In so many ways, it seems to be about a great many boys (and girls) whose spirits transcend the boundaries of linear time and mundane circumstance. Our "deep blue eyes" may be brown, green or hazel in reality, but our true selves mirror one another as if we were all as stars in the night sky or all that same blue as the blue sky.

    I would place this song beside "And She Was" by Brian's friend and frequent collaborator, David Byrne and songs that remind us, as Ozquonk did in his comments, that some imagery are the kind that simply "are" and must be observed outside of the confines of a story telling us "what happened". This didn't "happen". This, in fact, is happening right now.

    These lyrics read like a dream journal.
    CravenImageson May 02, 2010   Link
  • 0
    General CommentThis is probably my least favorite song on the album "Before or After Science," so it is unlikely that my analysis will transcend that opinion.

    The musical backing on this track reminds me of the "jam along" presets you can find on most cheap keyboards; "Here He Comes" sounds like the preset for "country" music -- the beat is freakishly consistent and minimal, with total repetition in just about every instrument. The patterns are monotonous and constant, altering only slightly to accomodate basic chord changes.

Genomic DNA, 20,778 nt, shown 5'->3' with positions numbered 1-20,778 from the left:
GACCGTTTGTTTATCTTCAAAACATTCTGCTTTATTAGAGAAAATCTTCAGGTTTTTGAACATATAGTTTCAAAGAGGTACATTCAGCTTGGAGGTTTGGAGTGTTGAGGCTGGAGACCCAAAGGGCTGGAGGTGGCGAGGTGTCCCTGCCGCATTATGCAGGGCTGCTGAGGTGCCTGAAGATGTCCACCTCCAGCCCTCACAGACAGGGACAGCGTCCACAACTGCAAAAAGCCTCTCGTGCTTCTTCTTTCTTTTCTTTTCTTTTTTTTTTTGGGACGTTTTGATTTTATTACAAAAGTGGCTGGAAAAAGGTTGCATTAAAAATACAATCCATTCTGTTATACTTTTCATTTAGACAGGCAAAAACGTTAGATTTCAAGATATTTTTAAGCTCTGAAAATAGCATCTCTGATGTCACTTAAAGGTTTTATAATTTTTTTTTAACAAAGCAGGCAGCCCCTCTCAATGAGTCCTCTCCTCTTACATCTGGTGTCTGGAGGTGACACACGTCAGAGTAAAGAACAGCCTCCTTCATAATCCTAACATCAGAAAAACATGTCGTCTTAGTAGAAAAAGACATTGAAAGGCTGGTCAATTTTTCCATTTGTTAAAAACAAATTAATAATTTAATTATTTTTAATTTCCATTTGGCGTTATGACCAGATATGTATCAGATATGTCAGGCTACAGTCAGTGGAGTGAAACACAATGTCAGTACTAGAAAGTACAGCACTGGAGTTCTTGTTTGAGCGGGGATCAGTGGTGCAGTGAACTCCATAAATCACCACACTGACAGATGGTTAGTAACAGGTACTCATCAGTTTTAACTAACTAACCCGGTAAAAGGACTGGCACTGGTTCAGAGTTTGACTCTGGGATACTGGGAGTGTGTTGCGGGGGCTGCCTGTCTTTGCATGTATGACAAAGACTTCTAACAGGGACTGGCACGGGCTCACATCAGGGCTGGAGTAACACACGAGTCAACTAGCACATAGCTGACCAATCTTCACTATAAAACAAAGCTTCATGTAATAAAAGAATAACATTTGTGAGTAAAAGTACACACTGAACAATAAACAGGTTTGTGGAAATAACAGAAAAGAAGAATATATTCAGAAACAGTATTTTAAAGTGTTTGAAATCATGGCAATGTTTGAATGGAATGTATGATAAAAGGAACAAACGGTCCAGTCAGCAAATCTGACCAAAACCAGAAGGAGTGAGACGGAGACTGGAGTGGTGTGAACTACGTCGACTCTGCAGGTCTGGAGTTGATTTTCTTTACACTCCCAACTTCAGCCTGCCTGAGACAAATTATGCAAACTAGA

The lyrics, too (and vocal delivery), seem monotonous and cliched in many ways, but also surreal and most likely important to the overall arc of the album as a whole. The title "Here He Comes" strikes me as a very mundane lyric, lazily pilfered from the collective unconsciousness of pop detritus. The same goes for the following:

    "with his sad blue eyes" -- this cliche seems especially shoehorned -- it extends the expected phrase length in what sounds like a deliberately awkward manner.
    "floating like a dove" -- yawn.
    "the deep blue sky" -- this seems intentionally sophomoric, but maybe I'm wrong.

    The rest of the lyrics are rather surreal and, at some level, disconcerting -- especially in the context of the song's static arrangement and the insertions of poetic banality outlined above.